Why US looks set to continue Egypt funding - for now

Egyptian protester and military helicopter Most of Egypt's modern military equipment have been financed by a US assistance scheme

A decision by the United States to continue giving military aid to the Egyptian army would be a fork in the road moment in Middle East politics.

But despite President Barack Obama's early appeals for restraint and announcement that this military assistance was "under review", the signs in Washington are that this is precisely what he intends to do.

The acquiescence by Western countries to the Algerian army's coup of 1992, overthrowing an elected Islamist government, defined a generation of militants.

When the Bush administration, almost a decade later, put forward its ideas about spreading democracy in the region following 9/11, the-then secretary of state, Condoleezza Rice, insisted that the power of popular votes was more important than the maintenance in power of American allies in the region.

Key Middle East ally

For 12 years the White House has extolled democracy even when its outcome often seemed to challenge US interests. Now it seems ready to acquiesce in the Egyptian army's ousting of President Mohammed Morsi and it is perhaps all the more remarkable that this shift should be happening under Mr Obama.

Engaging on background terms with Americans who have been instrumental in formulating recent Middle East policy it is apparent that they believe the assistance, valued at $1.3bn in 2010, should go on.

Prime Minister Recep Tayyip Erdogan Turkey's Prime Minister Erdogan has lambasted the US and EU over their response to events in Egypt

When I asked one senior military type whether it should stop, the answer was: "No I do not think so, as this appears to be a pretty widely supported move by the [Egyptian] military."

Another former US government official suggested the White House approach of raising concerns while using the aid as leverage to insure a rapid return to an elected government was the right one.

Many in Washington evidently fear that a rapid severance would leave them without influence in that equation, one noting that the US has felt like "a bystander" in Egypt during the past year.

Among Middle East public the quantity and effect of US military aid tends to be over-estimated. Egypt's package has been in place since the 1981 peace agreement with Israel, and essentially it operates like a credit note which the Egyptian army can spend in the US on hardware.

Most of the modern Egyptian weapons' programmes from the F-16 fighter to M1 tank or Apache helicopter have been financed under this scheme.

The $1.3bn given annually in this form compares to $18bn pledged in financial aid by Arab neighbours - notably Qatar and Saudi Arabia - since the Egyptian revolution of 2011 or the country's $20bn annual bill for subsidising fuel and food.

Nevertheless the help given to the Egyptian generals has long created the impression of a Middle East strategic alliance second only in importance to that of the US with Israel.

Long review period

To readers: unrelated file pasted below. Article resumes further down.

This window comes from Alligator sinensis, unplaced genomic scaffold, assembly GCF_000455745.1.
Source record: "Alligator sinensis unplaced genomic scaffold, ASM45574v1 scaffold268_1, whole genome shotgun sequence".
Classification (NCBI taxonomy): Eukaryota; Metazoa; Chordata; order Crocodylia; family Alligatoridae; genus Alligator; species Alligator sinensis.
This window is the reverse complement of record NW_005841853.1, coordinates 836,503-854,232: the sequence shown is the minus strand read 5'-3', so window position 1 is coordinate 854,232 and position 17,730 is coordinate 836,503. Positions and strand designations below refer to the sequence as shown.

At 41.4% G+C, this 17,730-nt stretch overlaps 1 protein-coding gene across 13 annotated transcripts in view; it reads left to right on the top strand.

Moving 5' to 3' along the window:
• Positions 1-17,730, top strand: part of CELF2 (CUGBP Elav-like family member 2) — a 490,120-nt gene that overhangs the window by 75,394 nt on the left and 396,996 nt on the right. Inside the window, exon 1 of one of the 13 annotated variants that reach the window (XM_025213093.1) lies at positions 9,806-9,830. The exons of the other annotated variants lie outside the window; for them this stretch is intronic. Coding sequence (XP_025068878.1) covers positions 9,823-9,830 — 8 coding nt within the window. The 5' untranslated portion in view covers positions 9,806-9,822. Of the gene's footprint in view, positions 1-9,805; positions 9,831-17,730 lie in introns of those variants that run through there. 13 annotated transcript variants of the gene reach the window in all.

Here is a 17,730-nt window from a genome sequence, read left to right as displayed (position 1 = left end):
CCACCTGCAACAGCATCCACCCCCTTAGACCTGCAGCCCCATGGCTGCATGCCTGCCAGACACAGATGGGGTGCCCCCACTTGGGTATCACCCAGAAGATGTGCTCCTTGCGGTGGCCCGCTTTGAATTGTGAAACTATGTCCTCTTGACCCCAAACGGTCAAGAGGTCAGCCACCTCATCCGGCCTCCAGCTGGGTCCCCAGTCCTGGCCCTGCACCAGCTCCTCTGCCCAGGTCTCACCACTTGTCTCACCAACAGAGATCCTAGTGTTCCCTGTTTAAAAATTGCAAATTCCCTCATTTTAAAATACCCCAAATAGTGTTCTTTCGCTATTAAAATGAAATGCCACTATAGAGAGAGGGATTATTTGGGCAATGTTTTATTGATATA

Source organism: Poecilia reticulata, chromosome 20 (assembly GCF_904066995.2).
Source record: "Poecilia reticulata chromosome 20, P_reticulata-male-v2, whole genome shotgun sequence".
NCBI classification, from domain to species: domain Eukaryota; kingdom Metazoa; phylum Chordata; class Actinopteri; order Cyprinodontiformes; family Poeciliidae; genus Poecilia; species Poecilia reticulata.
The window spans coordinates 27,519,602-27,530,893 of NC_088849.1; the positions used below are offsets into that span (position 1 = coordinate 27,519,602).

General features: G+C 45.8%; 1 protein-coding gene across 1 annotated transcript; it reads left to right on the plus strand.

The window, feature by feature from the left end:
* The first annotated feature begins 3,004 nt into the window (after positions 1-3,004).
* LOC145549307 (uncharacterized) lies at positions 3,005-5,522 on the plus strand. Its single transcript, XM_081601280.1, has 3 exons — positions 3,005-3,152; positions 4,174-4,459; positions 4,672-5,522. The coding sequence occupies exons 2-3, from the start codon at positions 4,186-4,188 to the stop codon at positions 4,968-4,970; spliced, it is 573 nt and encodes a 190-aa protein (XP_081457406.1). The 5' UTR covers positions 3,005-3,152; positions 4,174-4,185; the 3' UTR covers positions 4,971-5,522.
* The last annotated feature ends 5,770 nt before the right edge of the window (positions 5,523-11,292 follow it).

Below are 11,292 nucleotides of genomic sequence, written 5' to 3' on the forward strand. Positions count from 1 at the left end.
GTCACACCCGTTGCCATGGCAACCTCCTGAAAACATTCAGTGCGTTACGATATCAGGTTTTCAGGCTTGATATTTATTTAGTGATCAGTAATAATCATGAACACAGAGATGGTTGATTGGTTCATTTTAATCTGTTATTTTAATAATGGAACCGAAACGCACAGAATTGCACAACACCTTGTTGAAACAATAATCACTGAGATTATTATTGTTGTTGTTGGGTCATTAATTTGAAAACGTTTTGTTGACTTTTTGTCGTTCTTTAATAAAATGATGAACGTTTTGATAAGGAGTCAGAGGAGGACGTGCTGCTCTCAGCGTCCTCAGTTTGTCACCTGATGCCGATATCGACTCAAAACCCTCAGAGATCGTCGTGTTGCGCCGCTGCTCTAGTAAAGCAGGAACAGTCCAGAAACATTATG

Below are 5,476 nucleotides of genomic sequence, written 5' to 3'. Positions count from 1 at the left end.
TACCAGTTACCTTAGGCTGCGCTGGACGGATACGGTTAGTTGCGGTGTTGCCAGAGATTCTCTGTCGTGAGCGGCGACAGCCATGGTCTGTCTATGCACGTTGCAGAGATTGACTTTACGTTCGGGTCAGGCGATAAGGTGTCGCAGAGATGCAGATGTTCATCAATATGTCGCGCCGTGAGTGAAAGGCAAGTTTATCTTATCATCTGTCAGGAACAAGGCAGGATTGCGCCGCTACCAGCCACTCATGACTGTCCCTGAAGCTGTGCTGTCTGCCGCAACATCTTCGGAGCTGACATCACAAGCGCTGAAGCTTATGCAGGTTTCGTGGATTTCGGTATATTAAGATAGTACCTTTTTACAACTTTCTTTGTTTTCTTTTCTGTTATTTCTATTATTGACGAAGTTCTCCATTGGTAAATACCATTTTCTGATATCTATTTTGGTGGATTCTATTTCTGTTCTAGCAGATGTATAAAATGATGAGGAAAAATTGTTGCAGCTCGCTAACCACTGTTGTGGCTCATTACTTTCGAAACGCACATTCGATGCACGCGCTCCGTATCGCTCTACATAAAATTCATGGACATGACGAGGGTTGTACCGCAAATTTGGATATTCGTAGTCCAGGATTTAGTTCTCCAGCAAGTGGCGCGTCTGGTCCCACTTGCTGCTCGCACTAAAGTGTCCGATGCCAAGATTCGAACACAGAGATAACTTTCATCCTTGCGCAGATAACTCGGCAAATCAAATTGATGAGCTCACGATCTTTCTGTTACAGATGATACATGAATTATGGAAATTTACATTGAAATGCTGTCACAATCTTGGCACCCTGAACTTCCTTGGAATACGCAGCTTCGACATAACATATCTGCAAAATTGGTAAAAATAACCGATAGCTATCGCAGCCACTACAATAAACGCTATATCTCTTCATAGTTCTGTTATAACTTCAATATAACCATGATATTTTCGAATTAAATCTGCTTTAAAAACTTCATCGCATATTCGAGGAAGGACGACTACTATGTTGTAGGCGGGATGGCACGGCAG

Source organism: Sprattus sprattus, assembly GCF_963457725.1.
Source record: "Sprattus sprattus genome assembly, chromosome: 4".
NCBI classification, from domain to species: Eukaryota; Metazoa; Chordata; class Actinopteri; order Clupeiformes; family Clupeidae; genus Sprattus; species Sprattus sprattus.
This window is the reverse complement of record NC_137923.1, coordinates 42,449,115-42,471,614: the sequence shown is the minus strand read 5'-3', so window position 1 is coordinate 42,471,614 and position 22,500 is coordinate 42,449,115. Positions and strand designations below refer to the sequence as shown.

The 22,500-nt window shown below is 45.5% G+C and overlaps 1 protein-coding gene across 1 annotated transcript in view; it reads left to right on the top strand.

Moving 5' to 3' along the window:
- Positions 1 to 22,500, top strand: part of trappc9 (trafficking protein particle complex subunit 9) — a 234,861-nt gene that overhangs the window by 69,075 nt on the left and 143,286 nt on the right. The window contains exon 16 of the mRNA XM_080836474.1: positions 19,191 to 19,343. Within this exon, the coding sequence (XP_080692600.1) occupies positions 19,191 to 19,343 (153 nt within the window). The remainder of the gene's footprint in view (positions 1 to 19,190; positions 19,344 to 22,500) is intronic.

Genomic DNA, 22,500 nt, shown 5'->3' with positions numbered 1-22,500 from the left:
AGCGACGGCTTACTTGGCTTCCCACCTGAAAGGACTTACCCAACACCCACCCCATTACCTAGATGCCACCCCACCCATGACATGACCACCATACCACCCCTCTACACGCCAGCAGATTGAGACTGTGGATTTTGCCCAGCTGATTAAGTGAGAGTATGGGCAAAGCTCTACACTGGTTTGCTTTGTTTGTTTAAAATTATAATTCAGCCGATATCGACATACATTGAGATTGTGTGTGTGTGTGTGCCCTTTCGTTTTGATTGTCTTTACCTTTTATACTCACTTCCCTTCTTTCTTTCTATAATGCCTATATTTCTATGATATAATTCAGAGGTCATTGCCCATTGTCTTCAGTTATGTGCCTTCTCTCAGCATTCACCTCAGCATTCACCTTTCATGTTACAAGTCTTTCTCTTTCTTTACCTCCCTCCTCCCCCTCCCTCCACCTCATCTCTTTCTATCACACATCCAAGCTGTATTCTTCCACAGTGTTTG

The bloodshed in Cairo on Friday though highlights the political risks for the Obama administration in continuing such a close relationship. There is a feeling among those who I contacted that they cannot give carte blanche for repression in Egypt, one noting, "I don't think we should terminate security assistance funds right away".

This then hints at a possibility that if there is increasing bloodshed, or a recognition after some months that the army's professed desire to hold new presidential and parliamentary elections as soon as possible cannot be relied upon, American policy may change. The US president's "review" could therefore be a long lasting affair.

That approach though does not mollify the strong feelings of this moment. Prime Minister Recep Tayyip Erdogan of Turkey lambasted the European Union and US on Friday, noting that events in Egypt were a "test of sincerity" for their professed support of democracy in the region, "and the West failed the class".

Assailed by popular protest, and in a country notorious for military interventions in politics, it is not hard to see why Mr Erdogan should be particularly sensitive on the topic. It is an odd thing though to see Egypt suspended from the African Union, but with the EU and US declining to call events in Egypt a coup d'état.

Until this week, anti-Morsi demonstrators had been accusing the US of backing the unpopular president. Now he has been deposed, it seems, that his Muslim Brotherhood supporters may also be angry with the US for sitting on its hands and providing more weapons to the Egyptian army.

Thus there are risks for the White House not only of abandoning the stated support for Middle East democracy of the past 12 years, but also of firing deep antagonism among broad swathes of Egyptians.

Mark Urban Article written by Mark Urban Mark Urban Diplomatic and defence editor, BBC Newsnight

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  • rate this

    Comment number 42.

    "Suez Canal". If Democracy was a US concern they would not be propping those bastions of Freedom - Saudis & UAE. Hague's crude threat to Erdogan is about US influence on Turkey Mil. Only Israel gets more US Aid than Turkey. Aim of Military Aid is to cultivate Treason,nothing else.Morsi served his purpose against Syria,now it's time for a new Whim.27 US NGOs were Convicted for Covert Ops in Egypt.

  • rate this

    Comment number 41.

    I'm not the US's biggest fan. The Iraq war was an incredible mistake and waste. The spying by the NSA is unacceptable.

    But as expected the most upvoted comments were critical of the US. I think these rants are missing the point. The US will be funding the Egyptian army, which is being supported by the Egyptian people. This is an important development that we should hope continues.

  • rate this

    Comment number 40.

    Booban @38
    'Americans only hope to influence, not control'
    All might hope, would like, 'to control'. All pressurise & 'to hit'

    America in Egypt 'a main player', partly by 'capture' of military kleptocracy, mainly as principal for global hegemony of wealth-concentrating Mammon, to many denying even education

    From Mammon no saving gratitude. Come judgement by the awakened people, to be swept away

  • rate this

    Comment number 39.

    The myth of US leverage in Egypt -- and the Middle East in general -- is convenient for many that would prefer avoid responsibility for their own mistakes and problems.

    Articles like this one help to perpetuate that myth. And the real danger occurs when the US government starts to believe it as well.